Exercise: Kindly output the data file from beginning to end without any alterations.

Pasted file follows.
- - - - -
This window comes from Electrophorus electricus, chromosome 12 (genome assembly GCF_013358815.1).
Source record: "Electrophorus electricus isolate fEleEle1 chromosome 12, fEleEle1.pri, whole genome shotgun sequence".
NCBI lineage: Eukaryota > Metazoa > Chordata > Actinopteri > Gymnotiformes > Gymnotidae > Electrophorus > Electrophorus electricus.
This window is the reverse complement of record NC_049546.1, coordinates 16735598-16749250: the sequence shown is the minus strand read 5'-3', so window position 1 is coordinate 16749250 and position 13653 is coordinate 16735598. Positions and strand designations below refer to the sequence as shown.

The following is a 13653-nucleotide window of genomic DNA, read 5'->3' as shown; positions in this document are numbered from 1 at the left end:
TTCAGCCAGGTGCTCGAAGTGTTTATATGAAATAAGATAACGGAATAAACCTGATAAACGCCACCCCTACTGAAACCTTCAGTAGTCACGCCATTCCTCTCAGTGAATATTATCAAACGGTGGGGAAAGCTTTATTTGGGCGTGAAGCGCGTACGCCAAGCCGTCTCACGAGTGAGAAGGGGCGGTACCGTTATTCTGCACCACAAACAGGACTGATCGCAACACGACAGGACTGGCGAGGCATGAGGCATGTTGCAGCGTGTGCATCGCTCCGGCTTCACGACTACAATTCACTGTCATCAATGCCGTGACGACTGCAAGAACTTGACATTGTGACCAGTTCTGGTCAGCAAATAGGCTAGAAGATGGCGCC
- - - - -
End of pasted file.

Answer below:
This window comes from Electrophorus electricus, chromosome 12 (genome assembly GCF_013358815.1).
Source record: "Electrophorus electricus isolate fEleEle1 chromosome 12, fEleEle1.pri, whole genome shotgun sequence".
NCBI lineage: Eukaryota > Metazoa > Chordata > Actinopteri > Gymnotiformes > Gymnotidae > Electrophorus > Electrophorus electricus.
This window is the reverse complement of record NC_049546.1, coordinates 16735598-16749250: the sequence shown is the minus strand read 5'-3', so window position 1 is coordinate 16749250 and position 13653 is coordinate 16735598. Positions and strand designations below refer to the sequence as shown.

The following is a 13653-nucleotide window of genomic DNA, read 5'->3' as shown; positions in this document are numbered from 1 at the left end:
TTCAGCCAGGTGCTCGAAGTGTTTATATGAAATAAGATAACGGAATAAACCTGATAAACGCCACCCCTACTGAAACCTTCAGTAGTCACGCCATTCCTCTCAGTGAATATTATCAAACGGTGGGGAAAGCTTTATTTGGGCGTGAAGCGCGTACGCCAAGCCGTCTCACGAGTGAGAAGGGGCGGTACCGTTATTCTGCACCACAAACAGGACTGATCGCAACACGACAGGACTGGCGAGGCATGAGGCATGTTGCAGCGTGTGCATCGCTCCGGCTTCACGACTACAATTCACTGTCATCAATGCCGTGACGACTGCAAGAACTTGACATTGTGACCAGTTCTGGTCAGCAAATAGGCTAGAAGATGGCGCC